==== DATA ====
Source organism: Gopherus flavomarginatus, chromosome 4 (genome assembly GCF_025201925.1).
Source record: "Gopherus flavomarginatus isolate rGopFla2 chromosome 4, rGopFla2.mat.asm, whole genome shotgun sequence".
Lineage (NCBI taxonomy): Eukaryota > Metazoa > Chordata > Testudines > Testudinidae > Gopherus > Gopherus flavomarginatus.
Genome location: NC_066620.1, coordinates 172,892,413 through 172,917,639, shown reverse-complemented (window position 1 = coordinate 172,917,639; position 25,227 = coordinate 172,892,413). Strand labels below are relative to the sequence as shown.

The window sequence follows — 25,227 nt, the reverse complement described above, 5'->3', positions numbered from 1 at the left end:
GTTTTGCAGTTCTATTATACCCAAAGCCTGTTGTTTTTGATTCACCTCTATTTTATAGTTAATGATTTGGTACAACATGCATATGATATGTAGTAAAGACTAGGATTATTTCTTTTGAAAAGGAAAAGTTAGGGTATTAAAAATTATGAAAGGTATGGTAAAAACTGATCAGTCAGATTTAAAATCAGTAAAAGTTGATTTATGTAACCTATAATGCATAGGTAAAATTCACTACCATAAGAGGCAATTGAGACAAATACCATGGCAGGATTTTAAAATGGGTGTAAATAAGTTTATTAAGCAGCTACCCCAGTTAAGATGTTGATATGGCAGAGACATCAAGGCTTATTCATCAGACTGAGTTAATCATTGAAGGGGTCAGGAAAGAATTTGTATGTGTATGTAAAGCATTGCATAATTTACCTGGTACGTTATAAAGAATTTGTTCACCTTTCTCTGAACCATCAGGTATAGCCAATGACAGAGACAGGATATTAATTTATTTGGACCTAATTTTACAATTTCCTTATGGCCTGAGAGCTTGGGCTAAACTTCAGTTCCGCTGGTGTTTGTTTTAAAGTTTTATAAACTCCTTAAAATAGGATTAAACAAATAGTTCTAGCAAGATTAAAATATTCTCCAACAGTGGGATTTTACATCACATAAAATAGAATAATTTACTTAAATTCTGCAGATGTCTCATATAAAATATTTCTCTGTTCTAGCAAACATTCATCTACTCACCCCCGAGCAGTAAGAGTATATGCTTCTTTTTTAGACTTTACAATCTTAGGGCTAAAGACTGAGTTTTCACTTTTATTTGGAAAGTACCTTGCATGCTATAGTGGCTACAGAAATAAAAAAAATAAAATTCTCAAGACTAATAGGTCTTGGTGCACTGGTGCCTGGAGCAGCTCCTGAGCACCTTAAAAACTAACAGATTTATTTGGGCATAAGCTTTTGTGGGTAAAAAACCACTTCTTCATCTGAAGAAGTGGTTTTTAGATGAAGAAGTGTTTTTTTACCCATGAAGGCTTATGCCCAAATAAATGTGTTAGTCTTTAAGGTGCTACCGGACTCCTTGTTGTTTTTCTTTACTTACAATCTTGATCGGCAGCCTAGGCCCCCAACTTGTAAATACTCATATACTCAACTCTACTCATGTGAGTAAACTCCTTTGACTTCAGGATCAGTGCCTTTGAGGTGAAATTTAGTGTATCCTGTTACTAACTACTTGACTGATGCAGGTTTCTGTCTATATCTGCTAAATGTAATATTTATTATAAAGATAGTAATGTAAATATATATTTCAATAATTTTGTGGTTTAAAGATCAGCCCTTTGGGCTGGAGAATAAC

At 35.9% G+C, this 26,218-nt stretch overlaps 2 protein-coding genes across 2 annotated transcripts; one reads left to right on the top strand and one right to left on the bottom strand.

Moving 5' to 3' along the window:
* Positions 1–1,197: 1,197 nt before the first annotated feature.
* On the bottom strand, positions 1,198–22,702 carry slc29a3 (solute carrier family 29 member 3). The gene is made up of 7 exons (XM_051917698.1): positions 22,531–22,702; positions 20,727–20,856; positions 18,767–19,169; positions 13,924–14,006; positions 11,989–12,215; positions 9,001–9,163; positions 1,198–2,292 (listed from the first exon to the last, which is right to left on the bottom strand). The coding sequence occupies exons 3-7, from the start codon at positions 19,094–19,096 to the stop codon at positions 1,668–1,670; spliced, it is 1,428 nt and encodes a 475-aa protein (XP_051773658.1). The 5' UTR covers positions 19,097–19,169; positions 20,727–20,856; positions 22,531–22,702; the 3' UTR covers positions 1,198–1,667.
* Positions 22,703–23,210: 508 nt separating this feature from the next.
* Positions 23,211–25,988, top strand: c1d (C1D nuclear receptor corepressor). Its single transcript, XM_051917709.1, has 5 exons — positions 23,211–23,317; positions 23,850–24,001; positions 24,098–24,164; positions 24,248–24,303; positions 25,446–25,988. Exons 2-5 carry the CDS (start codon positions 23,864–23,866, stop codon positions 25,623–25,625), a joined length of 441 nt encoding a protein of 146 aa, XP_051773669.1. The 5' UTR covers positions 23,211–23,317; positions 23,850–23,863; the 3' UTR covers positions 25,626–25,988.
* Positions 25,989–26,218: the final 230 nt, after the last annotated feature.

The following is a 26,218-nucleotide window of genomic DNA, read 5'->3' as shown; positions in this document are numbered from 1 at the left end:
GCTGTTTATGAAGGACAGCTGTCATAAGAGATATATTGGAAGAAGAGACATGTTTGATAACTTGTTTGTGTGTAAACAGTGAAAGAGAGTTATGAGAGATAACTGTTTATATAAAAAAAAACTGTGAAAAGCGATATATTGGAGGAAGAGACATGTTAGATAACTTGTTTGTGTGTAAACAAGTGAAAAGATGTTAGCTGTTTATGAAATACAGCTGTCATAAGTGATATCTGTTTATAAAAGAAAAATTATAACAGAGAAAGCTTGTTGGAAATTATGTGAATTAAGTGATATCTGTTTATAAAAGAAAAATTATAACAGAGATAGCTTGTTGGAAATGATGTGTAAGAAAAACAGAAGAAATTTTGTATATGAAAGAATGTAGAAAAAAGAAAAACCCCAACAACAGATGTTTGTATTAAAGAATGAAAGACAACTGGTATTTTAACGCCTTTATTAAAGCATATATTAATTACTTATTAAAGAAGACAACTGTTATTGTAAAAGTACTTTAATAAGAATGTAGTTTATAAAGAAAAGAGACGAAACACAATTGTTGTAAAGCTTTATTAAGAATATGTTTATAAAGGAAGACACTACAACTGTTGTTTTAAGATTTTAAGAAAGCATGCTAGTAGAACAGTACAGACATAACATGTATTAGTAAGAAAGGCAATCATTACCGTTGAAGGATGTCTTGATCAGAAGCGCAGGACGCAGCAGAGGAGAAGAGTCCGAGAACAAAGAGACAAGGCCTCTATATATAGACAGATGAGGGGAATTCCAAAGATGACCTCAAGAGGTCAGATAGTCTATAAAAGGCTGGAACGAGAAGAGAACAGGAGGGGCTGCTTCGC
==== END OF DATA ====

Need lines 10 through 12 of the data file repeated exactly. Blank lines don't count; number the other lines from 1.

* On the bottom strand, positions 1,198–22,702 carry slc29a3 (solute carrier family 29 member 3). The gene is made up of 7 exons (XM_051917698.1): positions 22,531–22,702; positions 20,727–20,856; positions 18,767–19,169; positions 13,924–14,006; positions 11,989–12,215; positions 9,001–9,163; positions 1,198–2,292 (listed from the first exon to the last, which is right to left on the bottom strand). The coding sequence occupies exons 3-7, from the start codon at positions 19,094–19,096 to the stop codon at positions 1,668–1,670; spliced, it is 1,428 nt and encodes a 475-aa protein (XP_051773658.1). The 5' UTR covers positions 19,097–19,169; positions 20,727–20,856; positions 22,531–22,702; the 3' UTR covers positions 1,198–1,667.
* Positions 22,703–23,210: 508 nt separating this feature from the next.
* Positions 23,211–25,988, top strand: c1d (C1D nuclear receptor corepressor). Its single transcript, XM_051917709.1, has 5 exons — positions 23,211–23,317; positions 23,850–24,001; positions 24,098–24,164; positions 24,248–24,303; positions 25,446–25,988. Exons 2-5 carry the CDS (start codon positions 23,864–23,866, stop codon positions 25,623–25,625), a joined length of 441 nt encoding a protein of 146 aa, XP_051773669.1. The 5' UTR covers positions 23,211–23,317; positions 23,850–23,863; the 3' UTR covers positions 25,626–25,988.